The U.S. Chamber of Commerce, the world's largest business federation, draws attention to Professor Michael Staten's report entitled "Risk Based Pricing in Consumer Lending."
By John Berlau Newsmax Read more »
“Risk-Based Pricing in Consumer Lending,” by Dr. Mike Staten, Director of the Take Charge America Institute examines how risk-based pricing has transformed consumer credit markets in the U.S., benefitting individual consumers and the macro-economy.
Cites Drastic Expansion of Credit Opportunities Across Socio-Economic Spectrum
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The University of Arizona’s Take Charge Cats ambassador, Andrew Soukhome, was cited in WalletHub’s 2014’s Best and Worst Cities for Halloween article - along with other industry experts – for his perspectives on learning opportunities using Halloween traditions as a financial opportunity.
Take Charge Cats Ambassador, Norton School of Family and Consumer Sciences, University of Arizona Read more »
Building credit while hunting for a job, wrestling student loans and figuring out post-college life might seem like a tall order. But, just like the triumphant hat toss, it’s an important rite of passage for young adults.
About 28 percent of young adults in the Norton School APLUS study say that marriage is not an important life goal, while 27 percent say that having children is not.
What does it mean to be a "grown-up?" Read more »
For many young adults, goals and lifestyle choices aren't even on their radar because they're under financial stress, according to a new study released by the Norton School, the latest installment of a nationally acclaimed study launched to track the financial attitudes and workplace changes of more than 2,000 students through their college years and into adult life.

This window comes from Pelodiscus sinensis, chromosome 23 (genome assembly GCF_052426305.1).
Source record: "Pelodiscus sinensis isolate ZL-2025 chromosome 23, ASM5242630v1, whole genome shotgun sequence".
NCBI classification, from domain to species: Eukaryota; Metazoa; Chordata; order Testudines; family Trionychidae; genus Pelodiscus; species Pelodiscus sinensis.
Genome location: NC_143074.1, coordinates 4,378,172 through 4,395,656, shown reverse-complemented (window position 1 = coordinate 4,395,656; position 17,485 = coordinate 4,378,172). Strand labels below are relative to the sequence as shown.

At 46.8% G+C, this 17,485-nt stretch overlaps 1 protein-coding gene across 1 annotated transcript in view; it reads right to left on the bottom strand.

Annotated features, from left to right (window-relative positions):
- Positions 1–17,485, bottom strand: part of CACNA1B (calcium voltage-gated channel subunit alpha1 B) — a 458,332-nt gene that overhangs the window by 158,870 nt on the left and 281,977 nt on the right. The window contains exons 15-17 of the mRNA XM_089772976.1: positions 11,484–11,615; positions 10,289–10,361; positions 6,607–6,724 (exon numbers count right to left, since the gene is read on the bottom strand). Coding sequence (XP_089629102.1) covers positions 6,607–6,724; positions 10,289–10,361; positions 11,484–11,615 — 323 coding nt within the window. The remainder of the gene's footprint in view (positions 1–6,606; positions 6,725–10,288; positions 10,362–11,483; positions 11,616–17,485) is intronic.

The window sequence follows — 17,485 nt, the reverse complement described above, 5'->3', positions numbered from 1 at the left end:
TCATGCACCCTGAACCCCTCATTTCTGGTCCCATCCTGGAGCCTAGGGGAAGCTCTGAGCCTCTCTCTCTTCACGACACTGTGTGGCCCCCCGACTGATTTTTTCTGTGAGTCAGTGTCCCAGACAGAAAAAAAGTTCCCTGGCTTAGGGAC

Think about the way you'd like to see your twentysomething start out life after college. A full-time job with financial stability. Living away from your cozy confines. Read more »
The latest installment of an ongoing Norton School, Take Charge America Institute study finds that more than half of those graduates require financial support more than two years after college. Moreover, 50.6% of college graduates surveyed say they rely on financial support from family members, including almost half of those who are employed full-time.
Father’s Day has come and gone, but many Dads are wondering when twenty-something son or daughter is going to get off the family dole. Read more »
Results from the Norton School's APLUS study of recent grads reveals what it really takes to succeed today.
On the surface, Gen Y, those ebullient 20-somethings smiling into their phones as they snap selfies, can seem glowingly optimistic about their futures. Read more »
Two years out of college, half of graduates are relying on their parents or other family members for some sort of financial help, according to research from the University of Arizona, Norton School APLUS study.
The last few years haven’t been easy for new graduates, with a tight job market and, more often than not, student loans to repay. As for how young adults are managing such challenges, and how that will affect their future, a study from the Norton School is poised to offer some answers.
The last few years haven’t been easy for new graduates, with a tight job market and, more often than not, student loans to repay. Read more »